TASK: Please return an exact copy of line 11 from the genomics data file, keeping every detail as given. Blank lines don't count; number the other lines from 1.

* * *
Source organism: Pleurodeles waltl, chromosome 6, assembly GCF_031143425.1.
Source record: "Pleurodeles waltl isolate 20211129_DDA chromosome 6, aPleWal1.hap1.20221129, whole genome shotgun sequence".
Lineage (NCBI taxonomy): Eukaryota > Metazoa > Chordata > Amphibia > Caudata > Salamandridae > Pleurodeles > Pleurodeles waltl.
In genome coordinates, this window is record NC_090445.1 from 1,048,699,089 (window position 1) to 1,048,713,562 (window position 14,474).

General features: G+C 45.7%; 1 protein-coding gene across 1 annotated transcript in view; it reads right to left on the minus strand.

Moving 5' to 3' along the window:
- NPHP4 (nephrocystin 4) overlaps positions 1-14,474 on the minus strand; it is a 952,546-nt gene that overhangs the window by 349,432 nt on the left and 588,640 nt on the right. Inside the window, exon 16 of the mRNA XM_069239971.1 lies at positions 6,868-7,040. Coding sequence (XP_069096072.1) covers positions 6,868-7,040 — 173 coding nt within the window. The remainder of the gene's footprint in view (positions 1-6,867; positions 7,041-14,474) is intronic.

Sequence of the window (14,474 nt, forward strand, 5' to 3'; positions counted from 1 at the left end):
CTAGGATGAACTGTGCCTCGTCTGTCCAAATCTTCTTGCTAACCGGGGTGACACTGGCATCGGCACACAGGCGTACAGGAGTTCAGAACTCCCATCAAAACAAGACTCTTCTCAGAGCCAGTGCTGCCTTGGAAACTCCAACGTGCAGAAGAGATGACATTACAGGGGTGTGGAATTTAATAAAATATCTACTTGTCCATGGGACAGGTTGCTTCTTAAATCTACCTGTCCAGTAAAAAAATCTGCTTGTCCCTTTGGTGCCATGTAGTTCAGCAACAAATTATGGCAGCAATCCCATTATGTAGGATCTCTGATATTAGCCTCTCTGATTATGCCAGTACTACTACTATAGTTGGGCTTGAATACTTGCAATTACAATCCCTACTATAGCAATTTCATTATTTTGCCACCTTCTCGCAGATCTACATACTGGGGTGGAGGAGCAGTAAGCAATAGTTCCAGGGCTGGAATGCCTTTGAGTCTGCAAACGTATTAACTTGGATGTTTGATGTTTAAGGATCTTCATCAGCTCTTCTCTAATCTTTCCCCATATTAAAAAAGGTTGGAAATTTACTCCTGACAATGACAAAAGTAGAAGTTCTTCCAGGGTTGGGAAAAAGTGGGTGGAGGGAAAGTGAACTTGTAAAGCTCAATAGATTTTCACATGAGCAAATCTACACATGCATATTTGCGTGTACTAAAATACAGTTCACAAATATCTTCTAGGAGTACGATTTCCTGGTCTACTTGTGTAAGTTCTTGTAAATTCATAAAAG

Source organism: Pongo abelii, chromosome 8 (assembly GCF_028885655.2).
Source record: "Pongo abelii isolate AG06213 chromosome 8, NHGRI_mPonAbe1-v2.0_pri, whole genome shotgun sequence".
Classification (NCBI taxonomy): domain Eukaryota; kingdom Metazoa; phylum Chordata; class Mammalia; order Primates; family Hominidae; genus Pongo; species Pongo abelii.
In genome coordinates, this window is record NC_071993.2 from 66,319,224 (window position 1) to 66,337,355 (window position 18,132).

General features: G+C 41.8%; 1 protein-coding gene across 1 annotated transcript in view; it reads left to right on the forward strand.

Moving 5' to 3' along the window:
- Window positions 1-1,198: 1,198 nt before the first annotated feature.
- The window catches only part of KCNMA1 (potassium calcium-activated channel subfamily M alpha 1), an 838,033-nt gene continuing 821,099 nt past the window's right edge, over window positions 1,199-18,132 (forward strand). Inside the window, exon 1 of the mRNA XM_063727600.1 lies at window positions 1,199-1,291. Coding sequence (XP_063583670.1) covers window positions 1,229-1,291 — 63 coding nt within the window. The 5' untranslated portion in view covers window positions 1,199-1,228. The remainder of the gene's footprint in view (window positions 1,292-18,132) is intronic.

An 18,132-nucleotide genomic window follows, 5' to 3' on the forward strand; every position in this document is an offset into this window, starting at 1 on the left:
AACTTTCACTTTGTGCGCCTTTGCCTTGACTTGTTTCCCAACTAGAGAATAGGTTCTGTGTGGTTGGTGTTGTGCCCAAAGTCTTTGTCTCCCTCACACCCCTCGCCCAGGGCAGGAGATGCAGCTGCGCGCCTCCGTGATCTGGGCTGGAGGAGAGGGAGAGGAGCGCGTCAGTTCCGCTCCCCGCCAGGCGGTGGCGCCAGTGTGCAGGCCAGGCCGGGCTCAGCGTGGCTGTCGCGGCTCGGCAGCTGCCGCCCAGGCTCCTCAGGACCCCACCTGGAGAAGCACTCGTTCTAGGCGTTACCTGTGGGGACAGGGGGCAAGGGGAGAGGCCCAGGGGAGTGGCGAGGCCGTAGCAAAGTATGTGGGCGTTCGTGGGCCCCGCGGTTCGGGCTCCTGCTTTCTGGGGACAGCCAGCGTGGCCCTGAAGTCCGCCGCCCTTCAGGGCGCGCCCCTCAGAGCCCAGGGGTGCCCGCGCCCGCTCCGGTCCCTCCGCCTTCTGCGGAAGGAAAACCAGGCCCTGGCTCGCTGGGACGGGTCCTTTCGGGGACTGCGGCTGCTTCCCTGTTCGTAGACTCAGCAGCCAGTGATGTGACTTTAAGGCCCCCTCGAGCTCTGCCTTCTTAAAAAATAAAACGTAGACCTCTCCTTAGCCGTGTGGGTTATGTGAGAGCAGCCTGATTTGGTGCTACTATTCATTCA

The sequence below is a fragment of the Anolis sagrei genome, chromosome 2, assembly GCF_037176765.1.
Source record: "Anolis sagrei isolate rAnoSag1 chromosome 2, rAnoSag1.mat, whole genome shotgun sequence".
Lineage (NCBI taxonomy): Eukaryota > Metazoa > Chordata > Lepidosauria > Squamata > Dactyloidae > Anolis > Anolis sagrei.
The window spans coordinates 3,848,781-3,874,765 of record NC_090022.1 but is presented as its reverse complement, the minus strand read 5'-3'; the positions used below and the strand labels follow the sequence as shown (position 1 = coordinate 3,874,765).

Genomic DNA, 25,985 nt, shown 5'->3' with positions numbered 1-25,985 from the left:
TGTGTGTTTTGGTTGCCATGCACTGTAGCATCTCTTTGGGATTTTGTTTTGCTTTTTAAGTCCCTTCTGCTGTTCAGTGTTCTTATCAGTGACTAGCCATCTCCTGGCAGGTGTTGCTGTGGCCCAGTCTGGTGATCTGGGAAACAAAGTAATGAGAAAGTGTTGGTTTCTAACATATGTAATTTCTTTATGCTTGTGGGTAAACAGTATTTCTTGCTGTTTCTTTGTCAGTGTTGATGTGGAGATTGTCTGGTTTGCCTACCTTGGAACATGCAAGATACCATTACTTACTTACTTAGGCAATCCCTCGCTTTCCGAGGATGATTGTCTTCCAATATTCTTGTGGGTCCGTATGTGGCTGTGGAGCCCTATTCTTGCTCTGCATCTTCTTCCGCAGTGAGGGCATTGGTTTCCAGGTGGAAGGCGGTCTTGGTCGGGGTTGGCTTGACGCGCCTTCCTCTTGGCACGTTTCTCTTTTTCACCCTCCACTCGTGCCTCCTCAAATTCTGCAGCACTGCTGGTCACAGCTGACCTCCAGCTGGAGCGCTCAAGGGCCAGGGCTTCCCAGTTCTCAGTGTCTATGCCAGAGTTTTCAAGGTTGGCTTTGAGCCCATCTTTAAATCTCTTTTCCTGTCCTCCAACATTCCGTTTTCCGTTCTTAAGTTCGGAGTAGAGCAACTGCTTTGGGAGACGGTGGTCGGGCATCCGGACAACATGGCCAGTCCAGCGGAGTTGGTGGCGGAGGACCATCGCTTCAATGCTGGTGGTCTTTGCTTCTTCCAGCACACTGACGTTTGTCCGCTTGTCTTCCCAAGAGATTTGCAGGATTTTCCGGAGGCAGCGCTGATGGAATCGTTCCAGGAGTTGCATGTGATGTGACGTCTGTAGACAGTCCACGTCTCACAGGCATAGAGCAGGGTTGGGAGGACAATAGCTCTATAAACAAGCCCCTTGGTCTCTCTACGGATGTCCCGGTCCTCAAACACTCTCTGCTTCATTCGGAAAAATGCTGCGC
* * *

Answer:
Source record: "Pongo abelii isolate AG06213 chromosome 8, NHGRI_mPonAbe1-v2.0_pri, whole genome shotgun sequence".